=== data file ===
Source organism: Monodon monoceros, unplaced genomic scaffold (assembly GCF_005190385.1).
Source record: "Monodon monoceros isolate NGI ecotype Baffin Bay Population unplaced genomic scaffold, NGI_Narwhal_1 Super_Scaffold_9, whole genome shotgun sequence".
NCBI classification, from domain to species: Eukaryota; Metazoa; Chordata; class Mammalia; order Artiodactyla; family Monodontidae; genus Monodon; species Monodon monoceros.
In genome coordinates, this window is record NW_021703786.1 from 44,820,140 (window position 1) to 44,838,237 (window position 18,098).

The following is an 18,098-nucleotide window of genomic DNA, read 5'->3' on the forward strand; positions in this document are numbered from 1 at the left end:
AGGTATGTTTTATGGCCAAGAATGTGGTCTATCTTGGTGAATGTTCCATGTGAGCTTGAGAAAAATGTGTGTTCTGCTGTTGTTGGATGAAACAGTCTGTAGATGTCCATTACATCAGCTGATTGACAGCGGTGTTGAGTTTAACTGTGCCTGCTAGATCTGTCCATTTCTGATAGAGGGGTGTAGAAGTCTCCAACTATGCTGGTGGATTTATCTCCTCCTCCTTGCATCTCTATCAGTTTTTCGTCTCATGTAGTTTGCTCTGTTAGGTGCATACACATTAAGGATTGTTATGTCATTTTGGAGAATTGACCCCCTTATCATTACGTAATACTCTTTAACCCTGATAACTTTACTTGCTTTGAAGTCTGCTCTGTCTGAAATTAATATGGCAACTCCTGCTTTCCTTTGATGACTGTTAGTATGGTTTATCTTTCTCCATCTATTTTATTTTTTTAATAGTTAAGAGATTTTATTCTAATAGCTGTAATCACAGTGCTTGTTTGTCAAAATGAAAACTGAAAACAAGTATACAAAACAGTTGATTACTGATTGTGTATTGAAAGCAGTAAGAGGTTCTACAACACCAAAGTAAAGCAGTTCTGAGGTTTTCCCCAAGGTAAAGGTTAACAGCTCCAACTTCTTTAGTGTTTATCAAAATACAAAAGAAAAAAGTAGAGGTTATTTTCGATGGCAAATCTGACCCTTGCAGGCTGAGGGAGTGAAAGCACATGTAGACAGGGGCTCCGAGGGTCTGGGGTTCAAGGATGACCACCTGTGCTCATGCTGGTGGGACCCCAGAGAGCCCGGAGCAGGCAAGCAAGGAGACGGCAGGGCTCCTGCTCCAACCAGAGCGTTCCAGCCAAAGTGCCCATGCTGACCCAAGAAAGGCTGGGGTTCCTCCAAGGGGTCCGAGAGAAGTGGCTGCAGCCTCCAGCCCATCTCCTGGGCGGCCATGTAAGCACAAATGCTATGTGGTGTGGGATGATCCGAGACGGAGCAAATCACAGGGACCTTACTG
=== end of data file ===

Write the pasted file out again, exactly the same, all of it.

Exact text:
Source organism: Monodon monoceros, unplaced genomic scaffold (assembly GCF_005190385.1).
Source record: "Monodon monoceros isolate NGI ecotype Baffin Bay Population unplaced genomic scaffold, NGI_Narwhal_1 Super_Scaffold_9, whole genome shotgun sequence".
NCBI classification, from domain to species: Eukaryota; Metazoa; Chordata; class Mammalia; order Artiodactyla; family Monodontidae; genus Monodon; species Monodon monoceros.
In genome coordinates, this window is record NW_021703786.1 from 44,820,140 (window position 1) to 44,838,237 (window position 18,098).

The following is an 18,098-nucleotide window of genomic DNA, read 5'->3' on the forward strand; positions in this document are numbered from 1 at the left end:
AGGTATGTTTTATGGCCAAGAATGTGGTCTATCTTGGTGAATGTTCCATGTGAGCTTGAGAAAAATGTGTGTTCTGCTGTTGTTGGATGAAACAGTCTGTAGATGTCCATTACATCAGCTGATTGACAGCGGTGTTGAGTTTAACTGTGCCTGCTAGATCTGTCCATTTCTGATAGAGGGGTGTAGAAGTCTCCAACTATGCTGGTGGATTTATCTCCTCCTCCTTGCATCTCTATCAGTTTTTCGTCTCATGTAGTTTGCTCTGTTAGGTGCATACACATTAAGGATTGTTATGTCATTTTGGAGAATTGACCCCCTTATCATTACGTAATACTCTTTAACCCTGATAACTTTACTTGCTTTGAAGTCTGCTCTGTCTGAAATTAATATGGCAACTCCTGCTTTCCTTTGATGACTGTTAGTATGGTTTATCTTTCTCCATCTATTTTATTTTTTTAATAGTTAAGAGATTTTATTCTAATAGCTGTAATCACAGTGCTTGTTTGTCAAAATGAAAACTGAAAACAAGTATACAAAACAGTTGATTACTGATTGTGTATTGAAAGCAGTAAGAGGTTCTACAACACCAAAGTAAAGCAGTTCTGAGGTTTTCCCCAAGGTAAAGGTTAACAGCTCCAACTTCTTTAGTGTTTATCAAAATACAAAAGAAAAAAGTAGAGGTTATTTTCGATGGCAAATCTGACCCTTGCAGGCTGAGGGAGTGAAAGCACATGTAGACAGGGGCTCCGAGGGTCTGGGGTTCAAGGATGACCACCTGTGCTCATGCTGGTGGGACCCCAGAGAGCCCGGAGCAGGCAAGCAAGGAGACGGCAGGGCTCCTGCTCCAACCAGAGCGTTCCAGCCAAAGTGCCCATGCTGACCCAAGAAAGGCTGGGGTTCCTCCAAGGGGTCCGAGAGAAGTGGCTGCAGCCTCCAGCCCATCTCCTGGGCGGCCATGTAAGCACAAATGCTATGTGGTGTGGGATGATCCGAGACGGAGCAAATCACAGGGACCTTACTG